Bishop Denis celebrated Mass in Naas Parish on Sunday 27th January to launch the beginning of Catholic Schools Week 2019 in Kildare and Leighlin.

Introduction:

A lot is made today of looking well, feeling good, sometimes even to the extent of pushing people beyond their limits. Operation Transformation is very much in vogue – going to the gym; wearing the fluorescent high-vis jacket on the early morning or late evening walk; playing an active sport are very much an acceptable part of life in 2019.

What about our faith, what about our religious knowledge, when did we last read a religious book or flick through a religious magazine? And Dan Browne doesn’t count! St. Paul gives us a coach session on bodybuilding – the body we are building up is the Church.

The Church at a local level is very much the Parish. There are 56 parishes in Kildare & Leighlin, Naas, Sallins, Two-Mile-House is certainly amongst the largest. And this year I am honoured to launch our Diocesan Catholic Schools Week here in Naas, Sallins and Two-Mile-House parish. A parish that accommodates 5,983 young people in its ten Catholic schools. Catholic Schools Week is not something exclusive or elite, but in fact it is the essence of inclusivicity. Our Catholic schools welcome children and young people of all faiths and none.

As a parish, as a diocese, as a faith community we all make up that single unit St. Paul speaks about, if one of us missing, well the whole operation falls asunder. I invite you to be seated now as Hilda leads the commentary on symbols that will be carried forward by pupils and students representing the ten Catholic schools in the parish …

… and now let us pray for God’s love, grace and mercy …

Homily:

Catholic Schools Week has its origins across the Atlantic in 1974. It would be some years later before it hit our shores.

Catholic Schools Week is simply an opportunity to celebrate the unique contribution that both primary and post-primary schools make to our local parish. By virtue of being Catholic our school system is already committed to genuine pluralism and inclusion, respectful of the beliefs of all parents and pupils.

Here in Naas as in the many larger parishes of our diocese and elsewhere there are pupils of every creed and none attending our Catholic schools, pupils from every continent and social class. I’m told there are 2,880 Catholic Primary Schools in Ireland and 341 Catholic Post Primary Schools. Identity is important to all of us and the parish we come from gives us that sharp sense of identity. That’s why todays launch in the context of Sunday Mass here in Our Lady & St. David’s is so important.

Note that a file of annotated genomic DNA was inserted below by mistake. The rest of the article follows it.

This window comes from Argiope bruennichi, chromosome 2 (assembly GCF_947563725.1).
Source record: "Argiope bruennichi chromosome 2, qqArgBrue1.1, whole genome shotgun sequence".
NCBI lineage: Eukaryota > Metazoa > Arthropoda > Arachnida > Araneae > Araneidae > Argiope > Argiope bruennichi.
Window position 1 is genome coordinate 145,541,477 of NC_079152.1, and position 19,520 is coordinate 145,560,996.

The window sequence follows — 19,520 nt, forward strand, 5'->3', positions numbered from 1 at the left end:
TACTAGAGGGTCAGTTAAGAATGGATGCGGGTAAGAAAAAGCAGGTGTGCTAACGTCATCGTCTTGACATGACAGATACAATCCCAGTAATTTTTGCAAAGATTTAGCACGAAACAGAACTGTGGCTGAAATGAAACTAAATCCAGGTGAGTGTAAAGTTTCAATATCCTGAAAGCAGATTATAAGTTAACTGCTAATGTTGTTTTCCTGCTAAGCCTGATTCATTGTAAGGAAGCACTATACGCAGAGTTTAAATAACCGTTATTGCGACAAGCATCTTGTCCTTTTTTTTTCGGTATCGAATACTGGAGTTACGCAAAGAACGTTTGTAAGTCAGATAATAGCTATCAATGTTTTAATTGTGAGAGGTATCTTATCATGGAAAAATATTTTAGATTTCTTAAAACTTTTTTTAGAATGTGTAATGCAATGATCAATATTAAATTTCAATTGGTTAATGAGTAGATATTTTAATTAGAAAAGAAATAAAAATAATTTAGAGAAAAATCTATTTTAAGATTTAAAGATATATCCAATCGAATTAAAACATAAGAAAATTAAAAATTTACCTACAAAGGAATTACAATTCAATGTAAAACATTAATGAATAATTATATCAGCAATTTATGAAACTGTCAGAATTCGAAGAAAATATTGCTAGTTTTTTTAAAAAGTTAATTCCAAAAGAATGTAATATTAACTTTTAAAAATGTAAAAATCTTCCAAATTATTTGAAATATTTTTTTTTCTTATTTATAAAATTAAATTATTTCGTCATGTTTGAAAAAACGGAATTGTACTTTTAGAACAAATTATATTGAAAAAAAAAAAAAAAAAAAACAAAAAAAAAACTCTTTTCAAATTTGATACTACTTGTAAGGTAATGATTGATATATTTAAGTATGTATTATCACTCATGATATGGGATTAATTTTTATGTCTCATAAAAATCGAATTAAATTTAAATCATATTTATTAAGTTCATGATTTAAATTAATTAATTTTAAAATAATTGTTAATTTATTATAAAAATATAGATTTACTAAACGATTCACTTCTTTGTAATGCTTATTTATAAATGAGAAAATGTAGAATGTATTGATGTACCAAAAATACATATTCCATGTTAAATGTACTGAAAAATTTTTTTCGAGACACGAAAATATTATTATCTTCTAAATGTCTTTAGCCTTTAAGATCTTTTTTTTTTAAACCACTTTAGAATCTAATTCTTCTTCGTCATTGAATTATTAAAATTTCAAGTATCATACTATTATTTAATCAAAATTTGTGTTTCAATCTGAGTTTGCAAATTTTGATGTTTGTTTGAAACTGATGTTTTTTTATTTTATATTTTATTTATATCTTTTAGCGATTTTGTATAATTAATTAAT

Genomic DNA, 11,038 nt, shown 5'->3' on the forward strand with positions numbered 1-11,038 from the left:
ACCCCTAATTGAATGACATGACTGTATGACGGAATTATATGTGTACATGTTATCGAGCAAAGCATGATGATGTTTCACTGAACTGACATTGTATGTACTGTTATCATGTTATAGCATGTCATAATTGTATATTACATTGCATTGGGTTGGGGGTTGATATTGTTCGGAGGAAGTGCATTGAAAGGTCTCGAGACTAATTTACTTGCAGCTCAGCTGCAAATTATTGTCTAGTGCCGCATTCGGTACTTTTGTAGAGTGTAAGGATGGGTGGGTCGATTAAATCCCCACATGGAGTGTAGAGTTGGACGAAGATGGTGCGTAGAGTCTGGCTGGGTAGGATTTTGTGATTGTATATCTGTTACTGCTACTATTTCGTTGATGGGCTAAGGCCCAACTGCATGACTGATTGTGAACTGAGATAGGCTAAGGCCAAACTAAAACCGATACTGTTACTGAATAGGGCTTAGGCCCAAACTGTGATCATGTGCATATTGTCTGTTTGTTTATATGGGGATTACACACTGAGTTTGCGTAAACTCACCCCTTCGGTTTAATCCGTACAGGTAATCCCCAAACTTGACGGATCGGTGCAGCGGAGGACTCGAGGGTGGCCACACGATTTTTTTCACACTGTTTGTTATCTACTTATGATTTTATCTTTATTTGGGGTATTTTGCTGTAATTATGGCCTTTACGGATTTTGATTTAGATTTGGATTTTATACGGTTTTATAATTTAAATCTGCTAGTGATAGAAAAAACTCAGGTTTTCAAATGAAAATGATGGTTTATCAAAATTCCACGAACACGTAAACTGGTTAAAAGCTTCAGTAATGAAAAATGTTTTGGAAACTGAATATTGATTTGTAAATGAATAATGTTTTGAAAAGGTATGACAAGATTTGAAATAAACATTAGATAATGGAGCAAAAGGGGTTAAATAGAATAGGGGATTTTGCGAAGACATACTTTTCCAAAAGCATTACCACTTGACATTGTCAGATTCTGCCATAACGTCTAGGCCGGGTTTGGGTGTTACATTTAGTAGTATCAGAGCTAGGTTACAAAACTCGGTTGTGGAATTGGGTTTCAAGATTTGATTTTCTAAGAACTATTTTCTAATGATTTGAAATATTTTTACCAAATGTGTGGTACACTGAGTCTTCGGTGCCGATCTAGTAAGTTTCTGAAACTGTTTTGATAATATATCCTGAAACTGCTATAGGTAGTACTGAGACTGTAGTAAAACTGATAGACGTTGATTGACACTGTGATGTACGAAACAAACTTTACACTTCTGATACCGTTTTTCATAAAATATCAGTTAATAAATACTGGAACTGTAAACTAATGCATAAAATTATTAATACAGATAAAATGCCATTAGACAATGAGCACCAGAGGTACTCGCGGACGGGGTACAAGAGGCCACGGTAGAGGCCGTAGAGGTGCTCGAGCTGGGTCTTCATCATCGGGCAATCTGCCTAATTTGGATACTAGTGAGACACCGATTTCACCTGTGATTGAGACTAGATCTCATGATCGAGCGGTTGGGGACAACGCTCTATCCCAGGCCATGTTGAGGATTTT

There is serious consideration in media and elsewhere around school divestment. Divestment is welcome, when it offers real choice to parents. Here in Naas parish, there already is huge choice of patronage and that’s to be welcomed. It is in this respect we must ensure our local Catholic schools have an identity and an ethos they can celebrate and essentially that is what this week is about. Ethos is the respect and dignity that we communicate to each individual, which we believe to be God-given. That respect and dignity applies to all pupils and all members of staff. And its this respect that makes our local faith parish schools welcoming to all.

Catholic Schools are not about titles or privileges and yet uniquely the title “Excellency”[1] appears twice in this mornings scripture – Nehemiah, a prophet in our first reading who lived around five centuries before the coming of Christ and Theophilus in our gospel from Luke. I love words and the study of them – etymology. Nehemiah is a Hebrew word meaning “Yahweh comforts” while Theophilus is Greek meaning “one who loves God” or “friend of God”.

I always feel the “Theophilus[2] Luke refers to, is in fact each one of us – young people attending school, our parents, our grandparents, our teachers, our friends – all who strive to know the Lord better. What Jesus had to say that day in the synagogue is our nourishment for the year ahead – Luke’s year: bringing good news to the poor; offering freedom to those in captivity and giving the blind their sight.

St. Francis of Assisi is reputed to have said “Preach the Gospel at all times. When necessary, use words”. Today how that gospel message is delivered is as important as the content of what’s being delivered!  While we might have great microphones, amplification and acoustics we can still miss the message if our eyes are down and our hearts are elsewhere. Words may mean different things to different folk. The delivery of the message may change. While the message itself remains always the same … bringing good news to the poor, proclaiming liberty to captives, setting the downtrodden free … that’s our challenge this Catholic Schools Week with it’s very apt theme: “Catholic Schools: Celebrating the Work of our Local Catholic Schools”. The parish of Naas, Sallins and Two-Mile-House has much to be proud of. I like to feel when I visit one of our schools I sense its faith, its ethos, its spirit as soin as I enter the building. May we all celebrate that this coming week.

ENDS

[1] Ne.8:9 & Lk.1:4

[2] Lk.1:4